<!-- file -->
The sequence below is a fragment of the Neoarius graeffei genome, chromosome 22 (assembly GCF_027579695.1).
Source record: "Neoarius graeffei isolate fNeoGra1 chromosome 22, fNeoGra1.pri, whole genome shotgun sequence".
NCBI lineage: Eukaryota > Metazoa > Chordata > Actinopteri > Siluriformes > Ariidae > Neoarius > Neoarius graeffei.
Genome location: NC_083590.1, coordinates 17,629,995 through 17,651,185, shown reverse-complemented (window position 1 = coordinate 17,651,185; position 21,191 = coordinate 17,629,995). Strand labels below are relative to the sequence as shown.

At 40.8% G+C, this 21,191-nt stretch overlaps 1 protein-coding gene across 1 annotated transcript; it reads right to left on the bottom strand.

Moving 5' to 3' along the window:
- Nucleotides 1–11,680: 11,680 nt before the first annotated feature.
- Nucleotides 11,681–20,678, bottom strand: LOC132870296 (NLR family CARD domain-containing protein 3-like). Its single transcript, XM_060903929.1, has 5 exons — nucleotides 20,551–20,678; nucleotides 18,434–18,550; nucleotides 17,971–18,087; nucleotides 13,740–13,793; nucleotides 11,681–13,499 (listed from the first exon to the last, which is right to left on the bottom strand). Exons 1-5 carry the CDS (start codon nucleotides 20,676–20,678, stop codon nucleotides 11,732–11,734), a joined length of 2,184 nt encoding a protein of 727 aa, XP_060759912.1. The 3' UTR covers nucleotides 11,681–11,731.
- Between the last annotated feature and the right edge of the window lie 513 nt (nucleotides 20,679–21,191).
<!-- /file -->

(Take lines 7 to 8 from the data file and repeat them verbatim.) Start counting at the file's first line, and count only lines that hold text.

- Nucleotides 1–11,680: 11,680 nt before the first annotated feature.
- Nucleotides 11,681–20,678, bottom strand: LOC132870296 (NLR family CARD domain-containing protein 3-like). Its single transcript, XM_060903929.1, has 5 exons — nucleotides 20,551–20,678; nucleotides 18,434–18,550; nucleotides 17,971–18,087; nucleotides 13,740–13,793; nucleotides 11,681–13,499 (listed from the first exon to the last, which is right to left on the bottom strand). Exons 1-5 carry the CDS (start codon nucleotides 20,676–20,678, stop codon nucleotides 11,732–11,734), a joined length of 2,184 nt encoding a protein of 727 aa, XP_060759912.1. The 3' UTR covers nucleotides 11,681–11,731.